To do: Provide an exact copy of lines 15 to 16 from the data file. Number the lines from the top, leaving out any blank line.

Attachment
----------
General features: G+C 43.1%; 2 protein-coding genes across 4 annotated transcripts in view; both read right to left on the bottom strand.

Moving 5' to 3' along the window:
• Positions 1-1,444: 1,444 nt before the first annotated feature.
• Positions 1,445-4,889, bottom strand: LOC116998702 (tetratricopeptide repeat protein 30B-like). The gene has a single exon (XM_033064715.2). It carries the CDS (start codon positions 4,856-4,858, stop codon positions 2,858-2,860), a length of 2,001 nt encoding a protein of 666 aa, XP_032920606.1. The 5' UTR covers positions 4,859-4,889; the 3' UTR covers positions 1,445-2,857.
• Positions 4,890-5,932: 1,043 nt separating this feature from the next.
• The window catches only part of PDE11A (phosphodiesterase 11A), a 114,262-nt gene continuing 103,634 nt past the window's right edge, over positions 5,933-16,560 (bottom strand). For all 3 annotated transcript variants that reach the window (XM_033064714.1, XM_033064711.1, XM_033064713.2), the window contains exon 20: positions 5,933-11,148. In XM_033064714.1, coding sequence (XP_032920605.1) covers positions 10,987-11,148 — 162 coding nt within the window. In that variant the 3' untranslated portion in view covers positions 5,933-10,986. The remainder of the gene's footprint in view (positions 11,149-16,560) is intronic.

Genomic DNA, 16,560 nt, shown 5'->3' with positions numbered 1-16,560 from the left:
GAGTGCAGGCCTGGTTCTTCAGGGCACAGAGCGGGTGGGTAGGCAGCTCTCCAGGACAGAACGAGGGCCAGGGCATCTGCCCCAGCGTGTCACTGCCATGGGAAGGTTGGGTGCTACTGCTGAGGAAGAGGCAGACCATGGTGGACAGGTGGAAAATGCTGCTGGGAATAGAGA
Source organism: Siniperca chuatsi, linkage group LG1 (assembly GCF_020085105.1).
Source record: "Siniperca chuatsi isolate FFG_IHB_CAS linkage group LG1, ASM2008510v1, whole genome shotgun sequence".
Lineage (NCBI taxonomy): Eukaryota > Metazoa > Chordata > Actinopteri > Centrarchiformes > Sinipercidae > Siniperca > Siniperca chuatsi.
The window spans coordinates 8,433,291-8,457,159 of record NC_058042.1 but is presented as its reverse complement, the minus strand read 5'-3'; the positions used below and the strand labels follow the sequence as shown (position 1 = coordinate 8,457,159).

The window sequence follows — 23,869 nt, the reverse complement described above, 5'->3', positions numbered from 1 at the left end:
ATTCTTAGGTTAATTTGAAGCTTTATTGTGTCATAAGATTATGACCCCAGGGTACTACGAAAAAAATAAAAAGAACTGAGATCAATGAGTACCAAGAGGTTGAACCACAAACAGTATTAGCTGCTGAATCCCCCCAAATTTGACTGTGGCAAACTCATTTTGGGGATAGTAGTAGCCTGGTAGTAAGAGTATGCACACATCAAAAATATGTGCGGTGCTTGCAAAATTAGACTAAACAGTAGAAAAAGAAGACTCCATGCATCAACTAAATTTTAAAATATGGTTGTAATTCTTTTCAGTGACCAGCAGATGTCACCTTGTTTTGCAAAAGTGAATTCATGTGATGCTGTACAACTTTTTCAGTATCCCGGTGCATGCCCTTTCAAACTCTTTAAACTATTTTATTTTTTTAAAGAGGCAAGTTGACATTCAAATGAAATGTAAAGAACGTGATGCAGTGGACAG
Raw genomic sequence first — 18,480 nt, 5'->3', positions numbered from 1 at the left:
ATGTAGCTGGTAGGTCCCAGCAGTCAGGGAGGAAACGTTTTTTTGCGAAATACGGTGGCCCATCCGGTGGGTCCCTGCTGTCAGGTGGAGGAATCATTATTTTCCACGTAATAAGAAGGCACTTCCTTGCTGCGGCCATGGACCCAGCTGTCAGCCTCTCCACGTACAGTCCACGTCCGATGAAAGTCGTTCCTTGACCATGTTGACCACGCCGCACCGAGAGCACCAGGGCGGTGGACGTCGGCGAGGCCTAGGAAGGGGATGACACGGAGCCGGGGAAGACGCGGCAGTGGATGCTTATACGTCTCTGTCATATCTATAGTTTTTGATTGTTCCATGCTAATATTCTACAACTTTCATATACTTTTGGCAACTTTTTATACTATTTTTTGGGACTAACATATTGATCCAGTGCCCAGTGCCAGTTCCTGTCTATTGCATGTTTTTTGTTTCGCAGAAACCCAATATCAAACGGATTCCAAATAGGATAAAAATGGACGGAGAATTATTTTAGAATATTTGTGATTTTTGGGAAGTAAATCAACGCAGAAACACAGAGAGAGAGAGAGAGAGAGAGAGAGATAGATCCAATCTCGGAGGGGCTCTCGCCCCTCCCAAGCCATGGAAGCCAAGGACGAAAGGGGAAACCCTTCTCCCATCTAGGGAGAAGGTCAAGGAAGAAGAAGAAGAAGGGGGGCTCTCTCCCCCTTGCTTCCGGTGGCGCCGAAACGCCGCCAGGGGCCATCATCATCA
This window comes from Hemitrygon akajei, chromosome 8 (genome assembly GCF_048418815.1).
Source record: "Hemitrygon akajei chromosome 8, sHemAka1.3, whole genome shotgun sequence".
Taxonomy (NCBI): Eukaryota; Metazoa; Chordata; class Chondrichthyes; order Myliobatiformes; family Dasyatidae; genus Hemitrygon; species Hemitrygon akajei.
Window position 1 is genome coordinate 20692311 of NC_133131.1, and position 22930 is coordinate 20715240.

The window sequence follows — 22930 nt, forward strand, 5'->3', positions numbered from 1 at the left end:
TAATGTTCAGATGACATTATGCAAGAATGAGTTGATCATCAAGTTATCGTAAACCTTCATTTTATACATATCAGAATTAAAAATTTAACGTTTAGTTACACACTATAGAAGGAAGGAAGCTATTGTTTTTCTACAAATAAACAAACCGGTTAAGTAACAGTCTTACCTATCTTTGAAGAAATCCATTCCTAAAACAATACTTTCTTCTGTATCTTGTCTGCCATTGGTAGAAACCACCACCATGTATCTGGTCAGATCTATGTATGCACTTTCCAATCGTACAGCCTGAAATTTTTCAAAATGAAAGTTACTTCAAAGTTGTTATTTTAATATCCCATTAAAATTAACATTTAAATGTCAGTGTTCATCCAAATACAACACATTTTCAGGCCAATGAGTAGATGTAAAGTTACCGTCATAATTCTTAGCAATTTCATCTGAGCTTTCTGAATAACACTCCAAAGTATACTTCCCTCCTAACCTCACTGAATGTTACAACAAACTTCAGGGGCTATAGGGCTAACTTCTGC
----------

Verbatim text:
Raw genomic sequence first — 18,480 nt, 5'->3', positions numbered from 1 at the left:
ATGTAGCTGGTAGGTCCCAGCAGTCAGGGAGGAAACGTTTTTTTGCGAAATACGGTGGCCCATCCGGTGGGTCCCTGCTGTCAGGTGGAGGAATCATTATTTTCCACGTAATAAGAAGGCACTTCCTTGCTGCGGCCATGGACCCAGCTGTCAGCCTCTCCACGTACAGTCCACGTCCGATGAAAGTCGTTCCTTGACCATGTTGACCACGCCGCACCGAGAGCACCAGGGCGGTGGACGTCGGCGAGGCCTAGGAAGGGGATGACACGGAGCCGGGGAAGACGCGGCAGTGGATGCTTATACGTCTCTGTCATATCTATAGTTTTTGATTGTTCCATGCTAATATTCTACAACTTTCATATACTTTTGGCAACTTTTTATACTATTTTTTGGGACTAACATATTGATCCAGTGCCCAGTGCCAGTTCCTGTCTATTGCATGTTTTTTGTTTCGCAGAAACCCAATATCAAACGGATTCCAAATAGGATAAAAATGGACGGAGAATTATTTTAGAATATTTGTGATTTTTGGGAAGTAAATCAACGCAGAAACACAGAGAGAGAGAGAGAGAGAGAGAGAGATAGATCCAATCTCGGAGGGGCTCTCGCCCCTCCCAAGCCATGGAAGCCAAGGACGAAAGGGGAAACCCTTCTCCCATCTAGGGAGAAGGTCAAGGAAGAAGAAGAAGAAGGGGGGCTCTCTCCCCCTTGCTTCCGGTGGCGCCGAAACGCCGCCAGGGGCCATCATCATCA